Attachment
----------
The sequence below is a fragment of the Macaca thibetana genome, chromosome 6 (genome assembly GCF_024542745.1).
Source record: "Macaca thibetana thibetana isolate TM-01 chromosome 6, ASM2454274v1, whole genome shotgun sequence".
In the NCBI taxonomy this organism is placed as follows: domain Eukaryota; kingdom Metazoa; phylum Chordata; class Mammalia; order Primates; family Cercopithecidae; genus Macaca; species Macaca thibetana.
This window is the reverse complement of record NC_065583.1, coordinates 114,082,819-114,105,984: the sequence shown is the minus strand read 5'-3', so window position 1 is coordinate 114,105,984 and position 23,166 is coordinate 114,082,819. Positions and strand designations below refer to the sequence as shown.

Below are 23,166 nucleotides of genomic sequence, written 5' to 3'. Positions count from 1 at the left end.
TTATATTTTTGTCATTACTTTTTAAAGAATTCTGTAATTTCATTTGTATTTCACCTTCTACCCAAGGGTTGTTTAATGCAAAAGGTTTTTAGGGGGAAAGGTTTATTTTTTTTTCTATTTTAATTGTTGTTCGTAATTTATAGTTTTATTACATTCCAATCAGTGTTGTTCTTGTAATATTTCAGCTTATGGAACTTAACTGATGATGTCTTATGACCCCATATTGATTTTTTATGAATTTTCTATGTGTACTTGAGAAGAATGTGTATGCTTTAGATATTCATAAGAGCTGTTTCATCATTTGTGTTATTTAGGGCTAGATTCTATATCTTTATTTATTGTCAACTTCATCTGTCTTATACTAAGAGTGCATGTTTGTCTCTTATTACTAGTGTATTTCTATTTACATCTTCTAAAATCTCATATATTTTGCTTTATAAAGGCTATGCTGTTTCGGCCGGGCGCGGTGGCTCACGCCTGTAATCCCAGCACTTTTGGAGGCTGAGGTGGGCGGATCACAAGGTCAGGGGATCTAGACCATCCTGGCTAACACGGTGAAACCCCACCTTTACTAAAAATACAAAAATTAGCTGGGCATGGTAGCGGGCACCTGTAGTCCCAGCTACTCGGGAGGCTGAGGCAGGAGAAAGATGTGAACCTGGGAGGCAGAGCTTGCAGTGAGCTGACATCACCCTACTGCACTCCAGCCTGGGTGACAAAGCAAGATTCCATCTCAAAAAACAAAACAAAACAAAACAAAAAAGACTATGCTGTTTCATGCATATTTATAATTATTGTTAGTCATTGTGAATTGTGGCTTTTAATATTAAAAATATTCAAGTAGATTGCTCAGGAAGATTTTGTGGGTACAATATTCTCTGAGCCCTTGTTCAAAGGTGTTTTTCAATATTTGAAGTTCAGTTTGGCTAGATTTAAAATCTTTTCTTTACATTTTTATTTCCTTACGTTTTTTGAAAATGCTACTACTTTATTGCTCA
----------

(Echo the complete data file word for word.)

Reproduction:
The sequence below is a fragment of the Macaca thibetana genome, chromosome 6 (genome assembly GCF_024542745.1).
Source record: "Macaca thibetana thibetana isolate TM-01 chromosome 6, ASM2454274v1, whole genome shotgun sequence".
In the NCBI taxonomy this organism is placed as follows: domain Eukaryota; kingdom Metazoa; phylum Chordata; class Mammalia; order Primates; family Cercopithecidae; genus Macaca; species Macaca thibetana.
This window is the reverse complement of record NC_065583.1, coordinates 114,082,819-114,105,984: the sequence shown is the minus strand read 5'-3', so window position 1 is coordinate 114,105,984 and position 23,166 is coordinate 114,082,819. Positions and strand designations below refer to the sequence as shown.

Below are 23,166 nucleotides of genomic sequence, written 5' to 3'. Positions count from 1 at the left end.
TTATATTTTTGTCATTACTTTTTAAAGAATTCTGTAATTTCATTTGTATTTCACCTTCTACCCAAGGGTTGTTTAATGCAAAAGGTTTTTAGGGGGAAAGGTTTATTTTTTTTTCTATTTTAATTGTTGTTCGTAATTTATAGTTTTATTACATTCCAATCAGTGTTGTTCTTGTAATATTTCAGCTTATGGAACTTAACTGATGATGTCTTATGACCCCATATTGATTTTTTATGAATTTTCTATGTGTACTTGAGAAGAATGTGTATGCTTTAGATATTCATAAGAGCTGTTTCATCATTTGTGTTATTTAGGGCTAGATTCTATATCTTTATTTATTGTCAACTTCATCTGTCTTATACTAAGAGTGCATGTTTGTCTCTTATTACTAGTGTATTTCTATTTACATCTTCTAAAATCTCATATATTTTGCTTTATAAAGGCTATGCTGTTTCGGCCGGGCGCGGTGGCTCACGCCTGTAATCCCAGCACTTTTGGAGGCTGAGGTGGGCGGATCACAAGGTCAGGGGATCTAGACCATCCTGGCTAACACGGTGAAACCCCACCTTTACTAAAAATACAAAAATTAGCTGGGCATGGTAGCGGGCACCTGTAGTCCCAGCTACTCGGGAGGCTGAGGCAGGAGAAAGATGTGAACCTGGGAGGCAGAGCTTGCAGTGAGCTGACATCACCCTACTGCACTCCAGCCTGGGTGACAAAGCAAGATTCCATCTCAAAAAACAAAACAAAACAAAACAAAAAAGACTATGCTGTTTCATGCATATTTATAATTATTGTTAGTCATTGTGAATTGTGGCTTTTAATATTAAAAATATTCAAGTAGATTGCTCAGGAAGATTTTGTGGGTACAATATTCTCTGAGCCCTTGTTCAAAGGTGTTTTTCAATATTTGAAGTTCAGTTTGGCTAGATTTAAAATCTTTTCTTTACATTTTTATTTCCTTACGTTTTTTGAAAATGCTACTACTTTATTGCTCA